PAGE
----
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I Failed

The feedback loop portion of refining your process cannot work if you tell yourself, “no excuses” and ignore what actually happened.

I failed already, and it has only been a few weeks.  I had made a commitment to publish a new blog post each week until the end of the year. But I failed.  I missed the last two weeks.

It was a chaotic time.  I was getting ready to be out of the office for a week; attending an industry conference which also doubled as a family vacation. I attended a Red Bull match, which was extremely fun. I recorded a new Baker’s Insight podcast. I got my hair cut. And to close out the week I took several unscheduled phone calls and meetings because they seemed important enough, and I would be out of the office (and country) for a week.

During the family vacation/work conference, I never found the time, or better I never made time to sit down and write. It was lots of fun, sun, eating, drinking, and mingling. Not necessarily easy to concentrate with all of that going on.

I was scatterbrained (before I left for vacation), distracted (during vacation), and disorganized (throughout). My mind was everywhere but on the blog.

But that’s no excuse.  It might sound like I whittled off a list of excuses, and if I were to stop right there, it certainly would be an excuse pile.  I failed in my objective, and to understand why that happened, I need to take into account all the different things that happened, the facts, the entirety of the situation. It’s important to be grounded in reality.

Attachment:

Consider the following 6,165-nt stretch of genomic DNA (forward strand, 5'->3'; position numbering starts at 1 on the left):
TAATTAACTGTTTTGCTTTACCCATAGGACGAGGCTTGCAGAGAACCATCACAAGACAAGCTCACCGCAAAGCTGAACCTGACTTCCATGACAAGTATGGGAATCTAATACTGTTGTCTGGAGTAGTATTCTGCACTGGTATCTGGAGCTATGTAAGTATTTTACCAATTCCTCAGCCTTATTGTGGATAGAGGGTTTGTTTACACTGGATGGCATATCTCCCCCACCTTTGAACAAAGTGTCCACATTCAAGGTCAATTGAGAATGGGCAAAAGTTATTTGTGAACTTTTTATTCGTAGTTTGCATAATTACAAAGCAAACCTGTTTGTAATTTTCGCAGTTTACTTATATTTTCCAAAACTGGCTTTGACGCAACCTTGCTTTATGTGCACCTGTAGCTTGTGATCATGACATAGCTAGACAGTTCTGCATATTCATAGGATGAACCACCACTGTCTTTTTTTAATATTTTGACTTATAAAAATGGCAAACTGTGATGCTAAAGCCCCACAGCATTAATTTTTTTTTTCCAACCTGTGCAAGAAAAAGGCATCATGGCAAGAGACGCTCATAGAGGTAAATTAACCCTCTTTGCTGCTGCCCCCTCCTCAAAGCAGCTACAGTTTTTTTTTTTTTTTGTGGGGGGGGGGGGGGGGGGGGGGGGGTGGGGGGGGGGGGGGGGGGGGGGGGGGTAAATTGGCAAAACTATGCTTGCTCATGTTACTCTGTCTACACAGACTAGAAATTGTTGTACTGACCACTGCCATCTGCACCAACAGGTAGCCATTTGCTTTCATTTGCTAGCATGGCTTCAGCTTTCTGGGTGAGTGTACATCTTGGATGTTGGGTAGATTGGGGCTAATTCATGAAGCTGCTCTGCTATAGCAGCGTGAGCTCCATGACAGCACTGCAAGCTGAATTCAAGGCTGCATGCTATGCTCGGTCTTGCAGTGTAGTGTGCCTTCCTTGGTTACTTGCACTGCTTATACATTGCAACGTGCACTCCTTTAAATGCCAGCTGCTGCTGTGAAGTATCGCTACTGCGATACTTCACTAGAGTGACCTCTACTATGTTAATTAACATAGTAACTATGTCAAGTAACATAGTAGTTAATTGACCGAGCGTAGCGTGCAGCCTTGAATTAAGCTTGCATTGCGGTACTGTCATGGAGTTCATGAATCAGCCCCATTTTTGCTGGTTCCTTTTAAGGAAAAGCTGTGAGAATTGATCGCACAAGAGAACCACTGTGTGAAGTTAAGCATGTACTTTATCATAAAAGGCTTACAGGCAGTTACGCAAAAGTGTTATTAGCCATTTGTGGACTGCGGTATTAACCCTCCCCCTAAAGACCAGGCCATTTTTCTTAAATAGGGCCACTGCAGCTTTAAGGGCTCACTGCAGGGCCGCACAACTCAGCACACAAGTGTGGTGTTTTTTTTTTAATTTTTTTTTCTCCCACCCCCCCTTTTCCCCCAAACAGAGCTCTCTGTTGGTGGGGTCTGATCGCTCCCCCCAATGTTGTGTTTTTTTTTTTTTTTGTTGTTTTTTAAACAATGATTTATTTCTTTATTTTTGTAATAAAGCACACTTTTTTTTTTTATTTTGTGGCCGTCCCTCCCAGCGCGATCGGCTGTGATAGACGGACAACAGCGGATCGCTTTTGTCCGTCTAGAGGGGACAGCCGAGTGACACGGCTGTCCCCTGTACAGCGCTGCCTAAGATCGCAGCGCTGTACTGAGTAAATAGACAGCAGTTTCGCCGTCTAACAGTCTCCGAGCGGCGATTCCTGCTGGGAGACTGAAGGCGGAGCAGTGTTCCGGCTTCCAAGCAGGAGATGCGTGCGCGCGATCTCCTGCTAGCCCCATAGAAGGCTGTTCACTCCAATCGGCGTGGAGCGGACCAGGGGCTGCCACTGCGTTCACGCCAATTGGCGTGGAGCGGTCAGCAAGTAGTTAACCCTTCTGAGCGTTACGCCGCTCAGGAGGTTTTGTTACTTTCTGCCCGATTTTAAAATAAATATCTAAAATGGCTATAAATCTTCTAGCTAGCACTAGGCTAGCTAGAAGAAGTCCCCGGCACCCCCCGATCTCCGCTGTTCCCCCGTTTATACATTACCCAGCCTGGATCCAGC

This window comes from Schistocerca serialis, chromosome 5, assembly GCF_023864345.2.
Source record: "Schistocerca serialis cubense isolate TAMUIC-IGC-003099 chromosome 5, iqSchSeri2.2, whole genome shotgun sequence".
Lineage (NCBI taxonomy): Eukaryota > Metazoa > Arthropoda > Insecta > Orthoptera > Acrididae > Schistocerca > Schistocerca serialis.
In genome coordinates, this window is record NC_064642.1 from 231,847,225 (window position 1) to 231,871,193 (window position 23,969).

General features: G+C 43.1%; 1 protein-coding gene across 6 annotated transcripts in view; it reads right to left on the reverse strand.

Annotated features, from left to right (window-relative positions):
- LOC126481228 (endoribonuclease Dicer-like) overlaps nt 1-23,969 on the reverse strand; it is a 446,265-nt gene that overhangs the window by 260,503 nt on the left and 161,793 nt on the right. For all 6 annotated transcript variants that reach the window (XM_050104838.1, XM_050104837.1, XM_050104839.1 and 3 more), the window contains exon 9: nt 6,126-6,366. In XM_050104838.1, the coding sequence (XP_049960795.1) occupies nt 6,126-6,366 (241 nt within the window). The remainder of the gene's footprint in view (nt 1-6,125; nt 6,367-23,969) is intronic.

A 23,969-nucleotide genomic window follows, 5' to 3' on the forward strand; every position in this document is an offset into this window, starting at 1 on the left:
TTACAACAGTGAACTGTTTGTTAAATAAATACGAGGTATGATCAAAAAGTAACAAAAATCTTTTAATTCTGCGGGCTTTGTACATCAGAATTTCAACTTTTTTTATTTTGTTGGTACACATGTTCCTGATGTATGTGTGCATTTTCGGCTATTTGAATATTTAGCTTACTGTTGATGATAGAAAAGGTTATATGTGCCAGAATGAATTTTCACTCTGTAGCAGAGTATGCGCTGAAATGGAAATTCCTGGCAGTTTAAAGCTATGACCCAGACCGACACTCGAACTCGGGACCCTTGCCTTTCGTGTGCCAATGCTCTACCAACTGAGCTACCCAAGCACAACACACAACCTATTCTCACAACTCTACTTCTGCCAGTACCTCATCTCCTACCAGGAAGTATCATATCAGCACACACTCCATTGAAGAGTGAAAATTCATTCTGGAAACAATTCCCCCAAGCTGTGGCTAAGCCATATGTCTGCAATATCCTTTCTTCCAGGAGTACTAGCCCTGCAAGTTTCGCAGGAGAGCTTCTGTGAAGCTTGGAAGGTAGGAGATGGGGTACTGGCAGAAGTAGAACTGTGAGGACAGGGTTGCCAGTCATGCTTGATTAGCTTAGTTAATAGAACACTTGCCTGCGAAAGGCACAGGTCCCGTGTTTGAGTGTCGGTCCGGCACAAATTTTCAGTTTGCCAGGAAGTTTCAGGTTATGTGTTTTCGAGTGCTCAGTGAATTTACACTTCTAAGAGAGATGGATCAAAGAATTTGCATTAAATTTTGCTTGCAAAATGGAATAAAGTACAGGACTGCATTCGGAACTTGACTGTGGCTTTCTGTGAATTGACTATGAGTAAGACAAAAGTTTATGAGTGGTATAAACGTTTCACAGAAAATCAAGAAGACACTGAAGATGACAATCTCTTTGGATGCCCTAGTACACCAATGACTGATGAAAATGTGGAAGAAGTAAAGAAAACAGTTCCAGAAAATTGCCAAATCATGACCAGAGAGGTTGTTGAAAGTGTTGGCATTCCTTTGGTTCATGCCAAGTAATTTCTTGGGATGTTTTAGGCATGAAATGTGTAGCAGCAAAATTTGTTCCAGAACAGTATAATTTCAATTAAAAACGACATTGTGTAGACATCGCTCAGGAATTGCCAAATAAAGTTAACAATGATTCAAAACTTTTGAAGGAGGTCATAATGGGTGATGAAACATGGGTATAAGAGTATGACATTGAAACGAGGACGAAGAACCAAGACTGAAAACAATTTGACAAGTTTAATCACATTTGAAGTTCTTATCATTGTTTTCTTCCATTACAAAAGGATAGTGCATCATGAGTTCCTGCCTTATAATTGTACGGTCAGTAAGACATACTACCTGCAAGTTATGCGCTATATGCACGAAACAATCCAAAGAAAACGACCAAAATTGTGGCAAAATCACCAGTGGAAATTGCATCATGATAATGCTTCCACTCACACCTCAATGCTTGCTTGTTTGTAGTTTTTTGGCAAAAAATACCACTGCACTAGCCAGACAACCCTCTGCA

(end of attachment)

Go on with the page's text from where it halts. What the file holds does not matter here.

The feedback loop portion of refining your process (I wrote about refining your process here) cannot work if you tell yourself, “no excuses” and ignore what actually happened.  It’s easy just to say, next time work harder. I probably could have stayed up a little later, or got to the office a little earlier. Putting in more time might have been the only real solution.

But maybe it was a matter of better planning.  I did sit down to write last week.  The time wasn’t blocked out, it wasn’t during a productive part of the day (at least not for me). It was after the kids went to bed.  I sat down and just stared blankly at my laptop. I had no juice. I banged on the keys a bit resulting in gibberish, nothing worth sharing. The creative forces were just not there. I gave up for the evening thinking I’d try the next night again.  That never came to fruition.

In weeks past, I had been keeping little notes of ideas, or situations that I’d like to explore in the blog. When I sat down last time, I had nothing.  Perhaps, carving out time during a morning, or early afternoon, the times of the day that I am most capable. And better yet, having a brainstorming session to build up 5-10 good ideas worth writing about, and then fleshing out those ideas with some basic outlines, would alleviate the pressure to come up with something on the spot.

There’s absolutely more I can do to refine the process.  I am upset with myself for missing the mark here, but I’ve been reminded that I need to take a look honestly at what were the failure points, plan for those, and execute.

Onward and upward, thanks or reading.

-Dan